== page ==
While 164 rushing yards per game is good, 153 passing is not. Neither is the whopping 17.7 points they’re averaging per game. I’ll talk more about offensive coordinator Tony Petersen later, but his offense has been far below average and needs to get significantly better if the Illini want to ever win another game.

    Defense: B-

    This defense is extremely hard to grade, and I think there are arguments to be made as to why my grade is too high or too low. I went with a B- because I think there isn’t a lot of talent on the defense as a whole, but they’re performing above their expectations and haven’t had many bad games.

    Coming into the year, all Illini fans knew how bad the defense had been during the Lovie Smith era. In 2020, the defense allowed 34.9 points per game, which was dead last in the Big Ten. That number has gone down a lot in this season, at 24.6 points allowed per game.

    The defense looked pretty good against Nebraska, but the two games that followed were quite the opposite. Illinois gave up 37 to UTSA and 42 to Virginia, which is about what people expected the defense to do. 

    The secondary has struggled against passing offenses in years past, and when the defense wasn’t committing turnovers, they were giving up points. 

    But after the loss to Virginia, things changed.

    Since then, the defense is allowing on average only 17.75 points per game. The competition hasn’t been bad either, facing Maryland, Purdue and Wisconsin in that stretch. Turnovers at the right times, a better defensive third-down percentage and pure development of players have all gone into this.

    Even against Wisconsin, when the Illini gave up 24 points, the defense wasn’t the problem. It was 10-0 at halftime, and the defense was stuck on the field for the majority of the game.

    The defense still isn’t great, though. The secondary still continues to struggle against competitive quarterbacks late in games and gives up big plays in seemingly unfortunate times (see Maryland and Purdue).

    The defensive line has been pretty good, even earning the fifth-best grade in week five in the win over Charlotte. But they turned around their next game and had probably their worst game of the season against the Badgers’ offensive line and running game.

    For the defense overall, defensive coordinator Ryan Walters is doing a lot with a defense that isn’t very skilled. Despite having to deal with a lot of injuries, primarily at linebacker, the defense looks much improved from years prior and has improved throughout the season nicely so far.

    Special Teams: B+

    Illinois almost never returns the ball on kickoffs, so we’re talking primarily about three guys here: Blake Hayes, James McCourt and Ethan Tabel.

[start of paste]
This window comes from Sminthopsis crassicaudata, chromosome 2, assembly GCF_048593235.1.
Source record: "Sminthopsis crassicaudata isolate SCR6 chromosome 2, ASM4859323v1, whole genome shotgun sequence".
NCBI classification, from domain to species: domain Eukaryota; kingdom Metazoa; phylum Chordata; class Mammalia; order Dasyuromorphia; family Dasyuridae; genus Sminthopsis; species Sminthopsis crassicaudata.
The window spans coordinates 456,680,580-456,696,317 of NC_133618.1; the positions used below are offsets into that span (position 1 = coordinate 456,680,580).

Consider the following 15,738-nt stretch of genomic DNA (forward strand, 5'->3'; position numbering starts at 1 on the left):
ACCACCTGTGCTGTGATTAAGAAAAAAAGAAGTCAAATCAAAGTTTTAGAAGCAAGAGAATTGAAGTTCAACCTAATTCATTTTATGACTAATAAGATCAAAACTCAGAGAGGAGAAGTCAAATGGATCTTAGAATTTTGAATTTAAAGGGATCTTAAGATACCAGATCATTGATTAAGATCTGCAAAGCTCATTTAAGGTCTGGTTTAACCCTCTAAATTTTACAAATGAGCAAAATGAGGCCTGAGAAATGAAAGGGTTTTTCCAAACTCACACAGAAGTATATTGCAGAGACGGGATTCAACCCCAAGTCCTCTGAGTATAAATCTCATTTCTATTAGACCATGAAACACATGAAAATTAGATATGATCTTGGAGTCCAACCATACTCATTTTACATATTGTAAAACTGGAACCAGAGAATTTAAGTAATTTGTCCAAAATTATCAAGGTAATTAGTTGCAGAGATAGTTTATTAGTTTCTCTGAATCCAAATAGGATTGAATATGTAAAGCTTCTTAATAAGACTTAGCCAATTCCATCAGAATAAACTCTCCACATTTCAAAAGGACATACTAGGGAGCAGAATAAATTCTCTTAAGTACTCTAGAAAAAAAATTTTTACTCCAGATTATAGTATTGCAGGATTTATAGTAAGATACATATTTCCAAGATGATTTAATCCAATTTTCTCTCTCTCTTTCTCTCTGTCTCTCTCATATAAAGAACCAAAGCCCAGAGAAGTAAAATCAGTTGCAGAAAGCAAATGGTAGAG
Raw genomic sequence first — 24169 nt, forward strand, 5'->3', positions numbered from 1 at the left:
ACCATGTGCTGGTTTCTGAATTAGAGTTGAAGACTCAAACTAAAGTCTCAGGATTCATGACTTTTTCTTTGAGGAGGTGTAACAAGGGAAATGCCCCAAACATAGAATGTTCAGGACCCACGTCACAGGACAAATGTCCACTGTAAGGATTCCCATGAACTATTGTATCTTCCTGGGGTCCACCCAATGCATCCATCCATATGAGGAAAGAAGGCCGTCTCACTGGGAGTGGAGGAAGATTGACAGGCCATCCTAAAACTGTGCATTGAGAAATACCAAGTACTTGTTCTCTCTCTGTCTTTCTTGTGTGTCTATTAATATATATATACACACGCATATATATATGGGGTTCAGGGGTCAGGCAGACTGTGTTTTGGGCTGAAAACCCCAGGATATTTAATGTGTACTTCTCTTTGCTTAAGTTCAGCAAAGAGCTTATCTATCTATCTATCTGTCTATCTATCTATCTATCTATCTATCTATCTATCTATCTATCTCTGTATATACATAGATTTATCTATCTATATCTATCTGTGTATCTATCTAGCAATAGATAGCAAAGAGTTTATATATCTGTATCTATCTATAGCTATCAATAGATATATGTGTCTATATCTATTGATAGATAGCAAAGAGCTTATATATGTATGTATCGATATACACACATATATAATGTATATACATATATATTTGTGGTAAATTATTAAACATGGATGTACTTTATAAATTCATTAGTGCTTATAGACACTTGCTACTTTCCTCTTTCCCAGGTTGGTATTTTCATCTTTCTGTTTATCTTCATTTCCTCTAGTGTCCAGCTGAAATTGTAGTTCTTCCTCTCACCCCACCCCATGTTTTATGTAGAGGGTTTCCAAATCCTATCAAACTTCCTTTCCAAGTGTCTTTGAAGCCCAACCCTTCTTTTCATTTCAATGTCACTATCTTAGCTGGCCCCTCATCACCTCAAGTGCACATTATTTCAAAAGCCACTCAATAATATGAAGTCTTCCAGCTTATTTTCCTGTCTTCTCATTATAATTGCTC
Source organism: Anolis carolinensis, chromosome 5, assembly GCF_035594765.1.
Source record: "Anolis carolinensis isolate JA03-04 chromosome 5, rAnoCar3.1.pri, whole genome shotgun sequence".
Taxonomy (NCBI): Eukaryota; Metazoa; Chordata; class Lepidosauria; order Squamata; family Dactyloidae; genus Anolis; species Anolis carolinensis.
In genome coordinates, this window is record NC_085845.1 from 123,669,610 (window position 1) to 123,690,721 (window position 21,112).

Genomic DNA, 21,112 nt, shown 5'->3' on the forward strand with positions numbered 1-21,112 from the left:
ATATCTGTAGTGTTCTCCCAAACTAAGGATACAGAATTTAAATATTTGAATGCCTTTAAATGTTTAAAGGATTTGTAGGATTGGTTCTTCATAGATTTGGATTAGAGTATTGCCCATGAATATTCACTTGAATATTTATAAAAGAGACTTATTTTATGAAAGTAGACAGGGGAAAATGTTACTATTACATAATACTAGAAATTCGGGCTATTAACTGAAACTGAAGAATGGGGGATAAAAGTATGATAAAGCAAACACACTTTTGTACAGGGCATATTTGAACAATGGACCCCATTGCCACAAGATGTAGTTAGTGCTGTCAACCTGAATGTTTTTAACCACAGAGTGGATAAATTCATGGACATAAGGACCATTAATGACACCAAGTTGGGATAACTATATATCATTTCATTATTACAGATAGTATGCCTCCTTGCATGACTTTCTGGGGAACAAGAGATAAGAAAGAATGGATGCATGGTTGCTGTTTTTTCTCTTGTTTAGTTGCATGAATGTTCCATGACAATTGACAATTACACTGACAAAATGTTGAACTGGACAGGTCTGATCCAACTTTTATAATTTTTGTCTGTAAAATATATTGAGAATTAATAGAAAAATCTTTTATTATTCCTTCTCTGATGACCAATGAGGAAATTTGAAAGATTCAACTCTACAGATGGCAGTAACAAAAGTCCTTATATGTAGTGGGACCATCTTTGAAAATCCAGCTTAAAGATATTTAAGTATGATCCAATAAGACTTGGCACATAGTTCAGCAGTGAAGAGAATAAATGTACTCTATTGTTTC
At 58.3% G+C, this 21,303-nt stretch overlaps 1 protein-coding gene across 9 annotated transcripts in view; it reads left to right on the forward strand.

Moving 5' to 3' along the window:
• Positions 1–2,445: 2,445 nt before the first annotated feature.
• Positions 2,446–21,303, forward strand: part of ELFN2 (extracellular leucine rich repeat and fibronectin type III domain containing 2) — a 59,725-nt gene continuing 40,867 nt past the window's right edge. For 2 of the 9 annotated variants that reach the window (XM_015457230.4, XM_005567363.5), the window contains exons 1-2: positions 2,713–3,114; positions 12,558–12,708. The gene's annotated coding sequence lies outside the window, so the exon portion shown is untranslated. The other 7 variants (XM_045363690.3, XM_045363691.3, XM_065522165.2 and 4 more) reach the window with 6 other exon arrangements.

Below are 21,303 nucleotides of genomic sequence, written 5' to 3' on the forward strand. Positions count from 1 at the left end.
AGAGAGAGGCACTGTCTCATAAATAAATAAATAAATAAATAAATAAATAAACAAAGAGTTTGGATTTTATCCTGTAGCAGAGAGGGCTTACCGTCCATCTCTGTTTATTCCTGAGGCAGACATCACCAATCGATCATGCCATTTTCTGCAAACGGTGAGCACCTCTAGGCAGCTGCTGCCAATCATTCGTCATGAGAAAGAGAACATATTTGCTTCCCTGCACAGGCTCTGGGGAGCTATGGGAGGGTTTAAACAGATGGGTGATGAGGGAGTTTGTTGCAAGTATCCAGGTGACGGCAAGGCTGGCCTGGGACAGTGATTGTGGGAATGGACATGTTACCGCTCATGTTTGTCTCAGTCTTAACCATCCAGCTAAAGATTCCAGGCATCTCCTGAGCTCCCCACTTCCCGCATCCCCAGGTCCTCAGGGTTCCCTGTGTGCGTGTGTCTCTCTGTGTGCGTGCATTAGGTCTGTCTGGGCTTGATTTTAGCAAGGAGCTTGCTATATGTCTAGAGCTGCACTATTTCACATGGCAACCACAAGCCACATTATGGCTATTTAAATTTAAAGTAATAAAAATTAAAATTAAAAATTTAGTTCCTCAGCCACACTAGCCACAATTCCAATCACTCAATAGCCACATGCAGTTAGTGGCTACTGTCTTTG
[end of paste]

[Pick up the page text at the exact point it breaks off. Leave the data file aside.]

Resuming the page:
Hayes, in my opinion, is still the best punter in the country and has done his job well this year. Heck, he’s punting so much it’s almost hard not to get into a groove.

    He had an amazing game one against Nebraska, and since then, I will just say he’s done his job. Not every punt is gonna be perfect, but Hayes is consistently getting the job done and really is as skilled as it gets in this game at his position.

    McCourt has also been good. This season, he is 100% on extra points and 8-12 (66.7%) on field goals. He did have an extremely rare miss from inside 30 this season, but his other three misses are from 50+, where he is 3-6 (50%). 

    Coming into this year, my hope was that McCourt would work on his consistency from 35-50 yards, and he’s done that. He is 3-3 in those situations, and I do like his 50% success rate from 50+ yards. It isn’t great, but a lot of college kickers aren’t even given attempts that long, so it speaks to his abilities.

    Ethan Tabel, the long snapper, is someone I included because he is the one making sure those two get to do their job, and he’s been perfect this year. 

    The grade isn’t an “A” since McCourt has some misses, and Hayes has had a few poor punts, but I have high expectations for these guys. They’re good and will continue to get better in their final season as Illini. 

    Play calling: D

    Yeah, not good. Everyone knows about the two fourth-down punt calls by Bielema against Maryland and Purdue, but that hasn’t been all.

    I will give Petersen credit for running the ball on the last drive against Purdue since McCray was having what some would say a “breakout game.” And, how Illinois kept running against Charlotte, which was obvious, but still good. 

    But, the next game, coming after two great rushing performances, Illinois only handed the ball off 11 times. Eleven. I know Wisconsin has a great rush defense, but two things about that were terrible. 

    First, Peters and Sitkowski both threw the ball terribly. When the man throwing the ball can’t complete half the passes he’s throwing, something clearly isn’t working. Second, the running back group is probably the best position group on the team, and just 11 total carries blew my mind.

    It’s more than this, too. Against Maryland, Petersen ran the ball with no timeouts on a draw play very late in the game that gained very few, if any, yards and took vital seconds off the clock. The continuous passing for how bad it has been also just isn’t good.

    Bielema at least adjusted after back-to-back fourth-down botches and went for it in a similar situation against Charlotte, but that isn’t enough for me to raise the grade. 

    Use your weapons and be aggressive, because poor play calling may have cost the team two wins so far this year. 

    @JPietsch14